3. Hire an Experienced Attorney: If you have not already hired an attorney, or if you did not have an attorney represent you in the audit, it is highly advisable that you get one immediately. An EDD appeal is a formal legal proceed litigated before a judge. Therefore, the process can be stressful and complex. At Dallo Law Group, we specialize in EDD matters, offering unparalleled support to enhance your chances of a successful appeal and put your mind at ease.

  4. Consider Settling: The EDD has a settlement program which allows employers with pending appeals the opportunity to negotiate a settlement to avoid the cost and time of litigation. The settlement would be a compromise with the EDD on the audit assessment. For employers with unfavorable facts heading into the appeal, settlement can be the best hope at lowering the assessment. However, in the case of an audit which resulted in independent contractors being reclassified as employees, EDD requires that the reclassification be agreed to as a pre-condition of settlement. Therefore, if your main goal in appealing is to preserve independent contractor status, settlement is likely not a viable option.

  5. Prepare for the Hearing: After you submit the appeal, the CUIAB will send a Notice of Hearing (NOH), usually withing six months to a year. The NOH will schedule the hearing and designate the location. The hearing will usually be set 20 days after the mail date of the NOH, so preparation should begin well before receipt of the NOH. As such, you should collaborate with your attorney as soon as you file your appeal to organize any evidence, testimonies, and other relevant materials. Also, if needed, you can receive a 10-day notice on all issues that will be addressed in the hearing, helping your attorney narrow his or her focus in the final days of preparation.

  6. Hearing, Decision, and Second-Level Appeal: A CUIAB hearing is similar to any traditional court proceeding. The administrative law judge presides over the process, and each side is given ample time to present their arguments and evidence, up to and including calling witnesses to the stand. After the hearing concludes, the ALJ will issue a decision. This decision will either uphold, reverse, modify, or set aside the EDD’s determination in the NOA. You may file a second-level appeal to the CUIAB within 30 days of the ALJ’s decision. The second appeal is submitted the same way as the first. However, unlike the first appeal, the second appeal does not receive a hearing. Rather, it is simply a review of the ALJ’s decision, which can be affirmed, reversed, or modified. This decision is only appealable by filing a petition in California Superior Court.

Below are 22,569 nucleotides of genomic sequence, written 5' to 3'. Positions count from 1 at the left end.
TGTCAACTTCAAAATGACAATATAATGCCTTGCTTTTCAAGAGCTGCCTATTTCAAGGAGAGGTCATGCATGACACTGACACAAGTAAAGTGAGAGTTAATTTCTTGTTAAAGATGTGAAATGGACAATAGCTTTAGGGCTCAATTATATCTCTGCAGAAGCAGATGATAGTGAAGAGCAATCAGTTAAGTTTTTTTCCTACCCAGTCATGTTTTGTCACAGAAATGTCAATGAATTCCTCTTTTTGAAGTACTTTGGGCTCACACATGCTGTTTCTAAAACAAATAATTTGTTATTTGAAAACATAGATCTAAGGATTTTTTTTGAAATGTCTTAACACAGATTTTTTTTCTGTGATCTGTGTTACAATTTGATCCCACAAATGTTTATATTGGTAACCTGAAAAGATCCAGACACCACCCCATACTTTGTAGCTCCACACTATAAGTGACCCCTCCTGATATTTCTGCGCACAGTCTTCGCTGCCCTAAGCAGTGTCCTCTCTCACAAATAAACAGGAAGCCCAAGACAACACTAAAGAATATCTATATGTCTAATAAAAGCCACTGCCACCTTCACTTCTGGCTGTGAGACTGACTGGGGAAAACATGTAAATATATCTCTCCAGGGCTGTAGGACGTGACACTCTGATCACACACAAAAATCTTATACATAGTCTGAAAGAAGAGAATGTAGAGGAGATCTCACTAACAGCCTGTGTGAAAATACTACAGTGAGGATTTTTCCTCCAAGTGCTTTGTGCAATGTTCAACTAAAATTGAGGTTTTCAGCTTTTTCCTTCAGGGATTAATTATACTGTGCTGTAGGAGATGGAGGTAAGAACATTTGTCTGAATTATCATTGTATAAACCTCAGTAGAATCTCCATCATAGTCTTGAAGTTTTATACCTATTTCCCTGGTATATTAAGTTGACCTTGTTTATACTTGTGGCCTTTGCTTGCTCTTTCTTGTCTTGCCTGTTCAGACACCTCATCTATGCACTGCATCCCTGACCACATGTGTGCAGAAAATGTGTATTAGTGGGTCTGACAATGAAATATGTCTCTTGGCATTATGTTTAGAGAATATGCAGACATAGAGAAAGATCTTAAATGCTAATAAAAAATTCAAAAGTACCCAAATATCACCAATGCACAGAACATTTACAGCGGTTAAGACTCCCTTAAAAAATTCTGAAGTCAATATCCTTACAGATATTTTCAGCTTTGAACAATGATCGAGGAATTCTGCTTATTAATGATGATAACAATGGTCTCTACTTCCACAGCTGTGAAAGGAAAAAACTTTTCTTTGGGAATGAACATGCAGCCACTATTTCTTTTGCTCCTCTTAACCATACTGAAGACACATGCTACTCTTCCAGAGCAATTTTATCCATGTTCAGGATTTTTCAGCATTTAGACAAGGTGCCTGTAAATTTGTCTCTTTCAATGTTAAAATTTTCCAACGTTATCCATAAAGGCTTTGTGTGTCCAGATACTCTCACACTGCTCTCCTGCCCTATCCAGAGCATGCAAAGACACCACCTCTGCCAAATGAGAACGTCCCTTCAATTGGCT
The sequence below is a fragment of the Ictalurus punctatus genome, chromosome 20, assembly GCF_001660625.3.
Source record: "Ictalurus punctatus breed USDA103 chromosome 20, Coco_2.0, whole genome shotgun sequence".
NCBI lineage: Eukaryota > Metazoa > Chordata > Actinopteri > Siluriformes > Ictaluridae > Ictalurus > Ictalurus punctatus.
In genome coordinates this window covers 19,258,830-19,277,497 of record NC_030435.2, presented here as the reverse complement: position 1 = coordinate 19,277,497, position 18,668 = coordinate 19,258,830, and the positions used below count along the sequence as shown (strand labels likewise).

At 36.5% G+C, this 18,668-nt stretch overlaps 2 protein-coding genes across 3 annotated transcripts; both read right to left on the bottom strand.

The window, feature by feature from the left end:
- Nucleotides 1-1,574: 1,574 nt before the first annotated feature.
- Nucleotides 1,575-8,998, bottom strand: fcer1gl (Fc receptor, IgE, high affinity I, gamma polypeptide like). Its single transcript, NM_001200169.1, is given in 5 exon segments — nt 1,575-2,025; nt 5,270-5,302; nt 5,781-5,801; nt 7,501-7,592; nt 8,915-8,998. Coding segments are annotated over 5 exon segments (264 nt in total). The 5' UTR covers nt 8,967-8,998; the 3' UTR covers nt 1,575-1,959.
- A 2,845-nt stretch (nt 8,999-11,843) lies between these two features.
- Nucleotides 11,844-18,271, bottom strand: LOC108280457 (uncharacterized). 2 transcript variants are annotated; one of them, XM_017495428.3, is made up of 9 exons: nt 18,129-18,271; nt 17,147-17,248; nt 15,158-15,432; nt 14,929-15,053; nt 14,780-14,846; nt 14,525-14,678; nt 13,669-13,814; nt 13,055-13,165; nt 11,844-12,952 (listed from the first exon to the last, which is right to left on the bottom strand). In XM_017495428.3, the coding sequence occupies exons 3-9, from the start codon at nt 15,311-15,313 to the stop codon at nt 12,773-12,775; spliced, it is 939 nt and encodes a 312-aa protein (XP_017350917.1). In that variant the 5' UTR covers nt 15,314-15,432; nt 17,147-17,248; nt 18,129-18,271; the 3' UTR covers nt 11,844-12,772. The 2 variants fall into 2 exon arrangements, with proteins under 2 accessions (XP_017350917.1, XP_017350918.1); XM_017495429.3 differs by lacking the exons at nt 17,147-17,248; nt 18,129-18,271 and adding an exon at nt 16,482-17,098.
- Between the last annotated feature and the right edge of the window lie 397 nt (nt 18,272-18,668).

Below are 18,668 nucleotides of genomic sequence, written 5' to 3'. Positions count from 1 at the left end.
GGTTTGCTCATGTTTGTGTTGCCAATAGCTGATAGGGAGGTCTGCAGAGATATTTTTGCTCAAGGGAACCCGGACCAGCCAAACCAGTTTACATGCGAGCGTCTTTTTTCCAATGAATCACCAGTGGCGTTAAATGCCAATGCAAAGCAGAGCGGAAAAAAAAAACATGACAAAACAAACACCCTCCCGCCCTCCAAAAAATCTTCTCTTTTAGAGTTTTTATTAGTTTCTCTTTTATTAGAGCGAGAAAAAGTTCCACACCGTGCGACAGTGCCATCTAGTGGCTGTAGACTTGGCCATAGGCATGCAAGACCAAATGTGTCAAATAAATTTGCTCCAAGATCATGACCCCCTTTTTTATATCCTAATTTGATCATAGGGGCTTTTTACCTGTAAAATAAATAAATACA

Other important strategies:

  • Have Clear Documents – Make sure that all appeal petitions, evidence, and any other documents are clear and concise to avoid any confusion during the appeals process.

  • Be Prepared – Ensure that you use your time before the hearing wisely, thorough preparation could be the difference in ALJ’s decision.

  • Hire the Right Attorney – An attorney that is both an expert in EDD audits and appeals is essential to a successful appeal.

Conclusion

The EDD appeals process can be complex and taxing, but with diligent preparation and expert guidance, your chances for a successful outcome improve significantly. If you are looking to appeal a decision from an EDD audit, call us at Dallo Law Group. We have handled hundreds of EDD audits and appeals and will represent you with the utmost professionalism at every step of the way. Call today to schedule a free 30-minute consultation.

Written By: Alex Whaples